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Frequent Fire Maintains Shortleaf Pine as a Distinct Species

Photo of Mature shortleaf and loblolly pines on the Crossett Experimental Forest in southeast Arkansas. USDA Forest ServiceMature shortleaf and loblolly pines on the Crossett Experimental Forest in southeast Arkansas. USDA Forest ServiceSnapshot : Fire effectively selects against loblolly pine genes in mixed stands of loblolly and shortleaf pines and appears to be required to maintain the integrity of shortleaf pine as a species.

Principal Investigators(s) :
Nelson, C. Dana 
Research Location : Tallahassee, FL; Stillwater, OK; Saucier, MS
Research Station : Southern Research Station (SRS)
Year : 2015
Highlight ID : 908

Summary

Shortleaf and loblolly pine are native to the southeastern U.S., where they have coexisted and occasionally hybridized for millennia. Historically, hybrids were rare. In the 1950s, hybrids made up just 3 percent of the pines in shortleaf stands, but since then their numbers have skyrocketed, and in some stands, half of the shortleaf pines are hybrids. Forest Service scientists discovered that fire strongly selects against hybrids. They studied mixed-species stands at the Tall Timbers Research Station in northwest Florida, where some stands had not been burned for decades. Most of the young trees in these stands were hybrids or loblolly pine. However, in stands that had been burned every two years, young trees were almost exclusively pure shortleaf pine. It remains to be seen how frequent the fires must be to control hybrids, but the results of most shortleaf pine restoration efforts recommend burning on a three-year cycle to achieve optimal under- and mid-story conditions. This also may be near-optimal for maintaining the integrity of the genetics of the dominant over-story species.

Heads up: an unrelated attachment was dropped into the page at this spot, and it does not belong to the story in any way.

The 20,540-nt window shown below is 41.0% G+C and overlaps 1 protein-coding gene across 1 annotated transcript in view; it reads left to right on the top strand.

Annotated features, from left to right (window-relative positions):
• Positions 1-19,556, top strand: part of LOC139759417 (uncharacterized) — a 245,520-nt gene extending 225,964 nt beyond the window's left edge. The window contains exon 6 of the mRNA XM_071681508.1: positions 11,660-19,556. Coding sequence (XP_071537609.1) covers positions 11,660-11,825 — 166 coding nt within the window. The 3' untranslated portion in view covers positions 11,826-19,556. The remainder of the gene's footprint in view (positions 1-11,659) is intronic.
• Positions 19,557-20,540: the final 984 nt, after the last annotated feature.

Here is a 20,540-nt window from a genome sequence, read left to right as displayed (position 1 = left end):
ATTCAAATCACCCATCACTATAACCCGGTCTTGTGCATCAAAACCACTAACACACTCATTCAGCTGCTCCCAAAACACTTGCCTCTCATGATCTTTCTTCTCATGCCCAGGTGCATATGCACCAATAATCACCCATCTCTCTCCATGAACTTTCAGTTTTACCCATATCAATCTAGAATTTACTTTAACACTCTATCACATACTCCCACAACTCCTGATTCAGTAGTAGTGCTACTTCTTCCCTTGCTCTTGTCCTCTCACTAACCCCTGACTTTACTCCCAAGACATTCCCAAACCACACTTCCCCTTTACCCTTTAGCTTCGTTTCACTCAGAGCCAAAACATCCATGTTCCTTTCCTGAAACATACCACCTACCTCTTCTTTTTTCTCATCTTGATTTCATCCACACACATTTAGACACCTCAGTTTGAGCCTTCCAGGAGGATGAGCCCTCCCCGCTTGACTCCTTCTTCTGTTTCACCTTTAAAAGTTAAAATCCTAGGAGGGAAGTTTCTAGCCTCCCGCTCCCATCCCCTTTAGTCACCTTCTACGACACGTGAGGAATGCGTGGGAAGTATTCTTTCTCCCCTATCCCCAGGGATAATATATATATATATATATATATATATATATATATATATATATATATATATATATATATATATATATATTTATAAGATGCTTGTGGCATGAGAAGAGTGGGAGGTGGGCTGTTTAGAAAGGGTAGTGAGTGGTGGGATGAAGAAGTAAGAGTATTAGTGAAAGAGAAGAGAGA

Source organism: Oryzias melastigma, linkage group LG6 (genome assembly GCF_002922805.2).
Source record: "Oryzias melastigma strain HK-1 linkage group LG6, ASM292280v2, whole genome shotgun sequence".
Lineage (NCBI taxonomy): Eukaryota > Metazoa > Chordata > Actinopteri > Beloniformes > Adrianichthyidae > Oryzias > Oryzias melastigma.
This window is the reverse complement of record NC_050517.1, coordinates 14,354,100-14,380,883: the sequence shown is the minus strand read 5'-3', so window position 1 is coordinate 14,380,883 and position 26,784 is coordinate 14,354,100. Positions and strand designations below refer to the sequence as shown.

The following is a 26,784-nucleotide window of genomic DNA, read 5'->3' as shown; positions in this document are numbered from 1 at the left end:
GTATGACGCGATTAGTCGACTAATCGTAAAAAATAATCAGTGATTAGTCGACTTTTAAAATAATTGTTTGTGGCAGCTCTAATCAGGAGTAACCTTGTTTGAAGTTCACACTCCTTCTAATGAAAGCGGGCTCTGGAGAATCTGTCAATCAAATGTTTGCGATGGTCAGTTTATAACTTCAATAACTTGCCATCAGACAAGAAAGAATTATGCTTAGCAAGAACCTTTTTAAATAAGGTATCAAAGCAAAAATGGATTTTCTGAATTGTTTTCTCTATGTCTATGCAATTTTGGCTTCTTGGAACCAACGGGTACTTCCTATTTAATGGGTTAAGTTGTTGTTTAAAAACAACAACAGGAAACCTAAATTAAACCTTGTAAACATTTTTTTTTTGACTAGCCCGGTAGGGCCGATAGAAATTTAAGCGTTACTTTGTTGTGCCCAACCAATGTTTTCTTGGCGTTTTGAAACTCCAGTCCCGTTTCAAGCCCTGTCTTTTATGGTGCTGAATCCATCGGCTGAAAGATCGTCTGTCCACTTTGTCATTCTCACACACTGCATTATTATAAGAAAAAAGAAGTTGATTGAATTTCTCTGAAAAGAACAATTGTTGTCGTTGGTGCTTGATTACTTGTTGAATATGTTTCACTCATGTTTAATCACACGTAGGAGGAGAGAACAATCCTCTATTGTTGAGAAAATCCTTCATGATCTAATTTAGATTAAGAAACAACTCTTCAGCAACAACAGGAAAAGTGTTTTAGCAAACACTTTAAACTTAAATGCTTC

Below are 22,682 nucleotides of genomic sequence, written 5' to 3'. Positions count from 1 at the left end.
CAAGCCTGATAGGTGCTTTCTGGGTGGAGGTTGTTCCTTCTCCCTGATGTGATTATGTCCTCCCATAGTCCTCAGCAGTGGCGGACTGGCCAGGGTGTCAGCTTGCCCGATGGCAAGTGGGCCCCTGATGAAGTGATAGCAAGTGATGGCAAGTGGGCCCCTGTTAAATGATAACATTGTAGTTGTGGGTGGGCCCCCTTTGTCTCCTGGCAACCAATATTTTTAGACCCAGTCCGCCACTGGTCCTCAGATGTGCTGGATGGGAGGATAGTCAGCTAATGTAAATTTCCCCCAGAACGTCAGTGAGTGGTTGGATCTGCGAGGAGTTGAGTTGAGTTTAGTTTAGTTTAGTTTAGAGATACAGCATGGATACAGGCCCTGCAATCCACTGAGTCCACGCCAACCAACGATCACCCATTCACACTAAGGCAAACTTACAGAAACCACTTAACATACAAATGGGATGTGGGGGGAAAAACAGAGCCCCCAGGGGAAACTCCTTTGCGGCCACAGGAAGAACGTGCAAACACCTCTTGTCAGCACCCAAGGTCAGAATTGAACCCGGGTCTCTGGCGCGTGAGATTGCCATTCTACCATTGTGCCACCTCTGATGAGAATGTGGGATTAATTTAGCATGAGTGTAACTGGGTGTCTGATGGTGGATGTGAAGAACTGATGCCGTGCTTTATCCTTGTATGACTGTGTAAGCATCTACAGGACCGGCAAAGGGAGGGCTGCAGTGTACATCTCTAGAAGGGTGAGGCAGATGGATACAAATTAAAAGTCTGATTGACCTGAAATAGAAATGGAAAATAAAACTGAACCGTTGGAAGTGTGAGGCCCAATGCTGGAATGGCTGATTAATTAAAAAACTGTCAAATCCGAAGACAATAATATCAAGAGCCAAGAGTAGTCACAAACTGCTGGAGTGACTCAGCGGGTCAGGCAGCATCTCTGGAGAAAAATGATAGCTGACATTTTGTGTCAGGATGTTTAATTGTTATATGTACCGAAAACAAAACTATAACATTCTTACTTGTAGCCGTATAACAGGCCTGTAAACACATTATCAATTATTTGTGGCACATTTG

Forest Service Partners

External Partners

  • National Forests in Arkansas, Region 8
  • John Stewart and Rod Will, Oklahoma State University, Stillwater, OK
  • Kevin Robertson, Tall Timbers Research Center, Tallahassee, FL

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